Recently I got a chance to improve one of the main UI components on my company’s app, called countdown timer. It is used to show the duration of the time-sensitive marketing campaigns. While doing this improvement, I was reminded about one of my interview questions to build a simple countdown timer as well. Back then, my answer was something like this:
Earlier this year, the Facebook team has announced the React Native version that supports Flipper by default. Flipper is a platform for debugging mobile apps on iOS and Android through a desktop interface. You can see it as Chrome’s debugging tools to React Native apps. Since the day it is announced, it’s been my first choice of tool for developing and debugging RN apps. No need to enable remote debugging tool from dev settings in order to see your own logs is a huge pleasure. But do you know that this tool doesn’t stop there?
Recently we wrote about the frontend engineering standards in TenX. This standard gives us a chance to work with incredible libraries out there, such as React Native, Expo, and TypeScript. We also shared a little bit about how we do testing for our relaunched TenX app. In this article, we’ll be digging deeper into testing, especially UI testing, and how we developed a tool that make this process easier.
We use Jest as the testing framework for our TenX app. This library meets our needs as it provides filtering, watch mode, and other cool ways to run our tests automatically.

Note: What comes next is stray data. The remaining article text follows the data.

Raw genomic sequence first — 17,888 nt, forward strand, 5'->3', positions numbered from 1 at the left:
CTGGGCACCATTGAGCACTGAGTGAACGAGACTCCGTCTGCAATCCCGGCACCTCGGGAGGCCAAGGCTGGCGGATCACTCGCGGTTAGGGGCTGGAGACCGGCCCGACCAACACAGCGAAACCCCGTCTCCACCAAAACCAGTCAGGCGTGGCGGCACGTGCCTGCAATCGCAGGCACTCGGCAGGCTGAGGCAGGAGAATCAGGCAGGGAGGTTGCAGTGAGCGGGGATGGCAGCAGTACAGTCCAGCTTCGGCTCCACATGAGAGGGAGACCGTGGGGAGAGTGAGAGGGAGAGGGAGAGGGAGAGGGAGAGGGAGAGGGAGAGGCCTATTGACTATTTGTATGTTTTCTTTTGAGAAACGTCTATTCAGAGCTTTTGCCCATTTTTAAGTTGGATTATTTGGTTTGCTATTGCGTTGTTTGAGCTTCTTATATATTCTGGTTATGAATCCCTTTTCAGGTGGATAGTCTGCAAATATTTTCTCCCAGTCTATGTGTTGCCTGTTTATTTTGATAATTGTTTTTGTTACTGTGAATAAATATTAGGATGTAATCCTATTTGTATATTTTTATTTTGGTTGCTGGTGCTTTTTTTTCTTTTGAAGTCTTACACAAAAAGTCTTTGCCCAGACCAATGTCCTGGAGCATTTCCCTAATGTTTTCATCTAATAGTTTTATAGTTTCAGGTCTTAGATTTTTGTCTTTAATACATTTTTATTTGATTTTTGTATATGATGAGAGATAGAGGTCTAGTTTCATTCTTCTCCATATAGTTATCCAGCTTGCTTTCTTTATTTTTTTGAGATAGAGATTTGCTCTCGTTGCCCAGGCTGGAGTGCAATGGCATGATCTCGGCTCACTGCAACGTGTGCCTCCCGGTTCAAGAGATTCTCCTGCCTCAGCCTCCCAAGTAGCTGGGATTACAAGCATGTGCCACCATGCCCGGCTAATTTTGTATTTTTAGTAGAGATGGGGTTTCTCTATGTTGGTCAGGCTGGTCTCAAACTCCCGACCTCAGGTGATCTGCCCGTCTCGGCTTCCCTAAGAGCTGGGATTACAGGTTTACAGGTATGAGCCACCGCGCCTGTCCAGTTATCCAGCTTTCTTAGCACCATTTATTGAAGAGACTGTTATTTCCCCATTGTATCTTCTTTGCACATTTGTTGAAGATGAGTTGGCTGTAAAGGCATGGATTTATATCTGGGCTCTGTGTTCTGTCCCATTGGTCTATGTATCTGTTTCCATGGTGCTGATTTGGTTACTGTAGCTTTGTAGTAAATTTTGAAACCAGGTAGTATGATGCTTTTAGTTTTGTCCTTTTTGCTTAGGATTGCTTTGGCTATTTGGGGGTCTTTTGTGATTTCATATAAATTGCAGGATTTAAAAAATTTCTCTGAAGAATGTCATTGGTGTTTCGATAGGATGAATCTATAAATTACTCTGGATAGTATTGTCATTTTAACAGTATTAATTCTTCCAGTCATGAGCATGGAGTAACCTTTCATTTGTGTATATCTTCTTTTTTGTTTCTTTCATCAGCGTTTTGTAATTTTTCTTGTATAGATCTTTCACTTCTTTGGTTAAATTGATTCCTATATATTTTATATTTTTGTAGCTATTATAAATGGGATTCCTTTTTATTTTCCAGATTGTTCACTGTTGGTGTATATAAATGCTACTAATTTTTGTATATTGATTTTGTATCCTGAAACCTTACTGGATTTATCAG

The new class “property initializers” allows you to define methods (or any property) in your React components using regular ES6 classes without worrying about binding. Yes, I’ll say that again, without binding. The idea behind it is to assign an arrow function to a property which will act like a normal method, and automatically bind this from the value of the enclosing execution context (in this case, the constructor). It’s often used to create a much “cleaner” ES6 class component.
In this post we’ll create a simple screen that renders a…
Playing with gesture and animation in React Native is always a fun but challenging thing to do. My previous post covered how I implemented gesture handler for zooming and dragging a photo. This time I tried another challenge to build a UI that is familiar to Android users: the Pattern Lock.
Pattern Lock is one of the security options supported in Android to unlock your phone. In iOS, there is no pattern lock available. So I took the challenge to build this for both platforms using React Native and Expo.
Before we start coding, let’s see the pattern lock in…
Entering React and React Native world has been a fun yet challenging journey for me. The more I learn, the more I’m interested in building awesome cross-platform apps, which also leads me to venture into parts of UI I never dared to touch before such as Animation.
In most of my previous projects, I’ve used Animated API from React Native for simple declarative animations, but never actually implemented complex gesture-based animations. So, in order to learn gestures and animation even more deeply, I decided to challenge myself to build a prototype of Instagram’s photos, which you can zoom and drag…